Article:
Updates on Ohio bills to combat bullying


By Melissa Martin, Ph.D - Contributing Columnist



Laws, laws, and more laws — but bullying continues in schools. Are the current laws on the books being enforced? If not, then why not? Two Ohio politicians want to add more anti-bullying laws. Will these laws help or hinder?

Ohio law defines bullying as: Any intentional written, verbal, electronic, or physical act that a student has exhibited toward another particular student more than once, and the behavior both causes mental or physical harm to the other student, and is sufficiently severe, persistent, or pervasive by creating an intimidating, threatening, or abusive educational environment for the other student.

The Ohio Department of Education endorses the Anti-Harassment, Intimidation and Bullying Model Policy that contains procedures for reporting, documenting and investigating bullying (including cyber bullying). www.education.ohio.gov/.

See Ohio Revised Code 3313.666: District policy prohibiting harassment, intimidation, or bullying required-effective in 2007. www.codes.ohio.gov/orc/3313.666.

Governor Kasich signed the Jessica Logan Act (House Bill 116) into law in 2012. Logan, a Cincinnati teen, committed suicide after a sext (nude picture) sent to her boyfriend went viral at school and resulted in bullying.

HB 116 requires school districts to establish cyberbullying policies, to annually teach teachers and inform parents about bullying policies, and requires schools to teach students about the policies if state or federal funding is provided for that purpose.

In 2017, Ohio Senator Sandra Williams introduced Senate Bill 196 and Senate Bill 197 to further address bullying in the State of Ohio.

SB 196 would “Define crime of aggravated bullying” and “create the offense of aggravated bullying, a third-degree misdemeanor.” Status: Refer to Committee for Action.

SB 197 would “Deter harassment, intimidation, and bullying in schools” and “require a tiered disciplinary procedure for harassment, intimidation, or bullying in school; to require annual student instruction about preventing such acts; and to create the offense of aggravated bullying as a third-degree misdemeanor.” Status: Refer to Committee for Action.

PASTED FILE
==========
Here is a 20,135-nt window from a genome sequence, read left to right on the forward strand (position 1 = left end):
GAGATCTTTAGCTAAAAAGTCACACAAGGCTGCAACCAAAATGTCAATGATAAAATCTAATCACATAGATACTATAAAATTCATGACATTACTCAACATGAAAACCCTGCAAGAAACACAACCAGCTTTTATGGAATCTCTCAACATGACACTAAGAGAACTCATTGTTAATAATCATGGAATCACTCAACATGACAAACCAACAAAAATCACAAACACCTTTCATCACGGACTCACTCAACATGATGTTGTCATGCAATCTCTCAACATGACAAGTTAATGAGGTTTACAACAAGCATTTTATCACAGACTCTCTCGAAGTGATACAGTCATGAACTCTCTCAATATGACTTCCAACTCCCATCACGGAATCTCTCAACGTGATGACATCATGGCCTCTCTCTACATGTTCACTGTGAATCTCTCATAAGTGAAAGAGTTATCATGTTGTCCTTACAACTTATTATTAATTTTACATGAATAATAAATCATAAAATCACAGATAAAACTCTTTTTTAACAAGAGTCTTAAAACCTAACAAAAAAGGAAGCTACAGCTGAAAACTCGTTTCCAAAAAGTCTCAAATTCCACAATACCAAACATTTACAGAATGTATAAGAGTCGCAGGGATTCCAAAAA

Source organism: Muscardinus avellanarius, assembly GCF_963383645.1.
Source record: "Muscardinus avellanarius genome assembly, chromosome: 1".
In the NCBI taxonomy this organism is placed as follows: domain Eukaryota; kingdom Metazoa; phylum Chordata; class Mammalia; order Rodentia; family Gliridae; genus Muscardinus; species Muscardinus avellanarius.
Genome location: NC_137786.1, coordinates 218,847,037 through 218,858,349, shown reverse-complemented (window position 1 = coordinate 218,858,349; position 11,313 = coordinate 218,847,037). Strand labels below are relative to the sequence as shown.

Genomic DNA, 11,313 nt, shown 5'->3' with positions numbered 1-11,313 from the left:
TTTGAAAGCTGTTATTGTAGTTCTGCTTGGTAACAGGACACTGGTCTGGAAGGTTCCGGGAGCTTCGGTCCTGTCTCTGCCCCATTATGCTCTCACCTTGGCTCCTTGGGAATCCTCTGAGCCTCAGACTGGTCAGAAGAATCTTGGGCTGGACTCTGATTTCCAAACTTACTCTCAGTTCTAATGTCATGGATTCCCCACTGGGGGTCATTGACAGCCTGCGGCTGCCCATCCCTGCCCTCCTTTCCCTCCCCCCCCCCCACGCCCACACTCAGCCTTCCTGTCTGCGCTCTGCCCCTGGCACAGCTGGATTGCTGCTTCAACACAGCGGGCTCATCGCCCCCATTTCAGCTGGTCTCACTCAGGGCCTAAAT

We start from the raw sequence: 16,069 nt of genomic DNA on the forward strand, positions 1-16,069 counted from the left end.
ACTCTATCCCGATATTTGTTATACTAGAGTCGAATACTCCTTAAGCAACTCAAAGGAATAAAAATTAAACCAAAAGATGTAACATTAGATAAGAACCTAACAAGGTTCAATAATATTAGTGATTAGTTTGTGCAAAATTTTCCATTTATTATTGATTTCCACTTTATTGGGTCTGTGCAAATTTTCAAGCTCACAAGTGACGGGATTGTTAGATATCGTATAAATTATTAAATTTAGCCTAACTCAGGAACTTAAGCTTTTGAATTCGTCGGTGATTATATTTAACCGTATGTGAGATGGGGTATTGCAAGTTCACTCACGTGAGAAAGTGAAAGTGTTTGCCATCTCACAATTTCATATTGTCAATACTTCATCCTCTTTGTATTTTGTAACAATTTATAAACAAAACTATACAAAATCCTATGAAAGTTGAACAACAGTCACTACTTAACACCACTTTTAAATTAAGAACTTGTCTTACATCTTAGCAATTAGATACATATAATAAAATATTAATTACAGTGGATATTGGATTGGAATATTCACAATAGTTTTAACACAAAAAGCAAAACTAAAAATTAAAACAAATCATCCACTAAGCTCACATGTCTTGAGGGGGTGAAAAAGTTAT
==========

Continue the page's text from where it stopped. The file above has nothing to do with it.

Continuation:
SB 197 lists increasing measures for each offense. The disciplinary steps in SB 197 would include:

1. a warning issued

2. peer mediation required

3. parents attend a meeting

4. in-school suspension for the fourth violation

5. out-of-school suspension for the fifth violation

6. referred to a juvenile prosecutor for the sixth

After the sixth violation, a student could be charged with aggravated bullying; punishable by up to 60 days in jail and a fine of as much as $500. Williams’ bill would make bullying a crime.

In 2017, Ohio State Representative Dave Greenspan introduced his anti-bullying legislation as well. House Bill 360 will “Enact Ohio Anti-Bullying and Hazing Act” and endorse “Ohio Anti-Bullying and Hazing Act” with regard to school discipline and bullying and hazing policies at public schools and colleges.”

HB 360 would require the bullying victim’s family be notified before the start of investigations. The bill would require the bullying victim’s family be notified before the start of investigations. HB 360 would create a mandatory suspension for a student’s first bullying offense and expulsion for the second offense. And would require schools to offer counseling to the victim and the wrongdoer.

Connect bullying as a factor when youth commit suicide, and perhaps stricter and more stringent laws are warranted. Or could the money be better spent on more suicide prevention programs in schools and for parents?

According to the National Center for Educational Statistics (2016), one out of every five students report being bullied.

Students who experience bullying are at increased risk for poor school adjustment, sleep difficulties, anxiety, and depression, according to the Center for Disease Control (2015).

What’s different about the recent proposed Ohio anti-bullying bills?

The bills would promote consistency in the implementation of investigations, intervention practices, and disciplinary responses across public schools in Ohio. School districts would be required to comply with mandatory suspensions, expulsions, criminalization of bullying, and counseling.

Bullying, a complex problem, requires a multitude of approaches and programs. Adults, we are the protectors and gatekeepers of emotional, social, and physical safety, as well as inclusion for our youth. And adults need to help both victims and bullies.

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By Melissa Martin, Ph.D

Contributing Columnist

Melissa Martin, Ph.D, is an author, columnist, educator, and therapist. She resides in southern Ohio. www.melissamartinchildrensauthor.com.

Melissa Martin, Ph.D, is an author, columnist, educator, and therapist. She resides in southern Ohio. www.melissamartinchildrensauthor.com.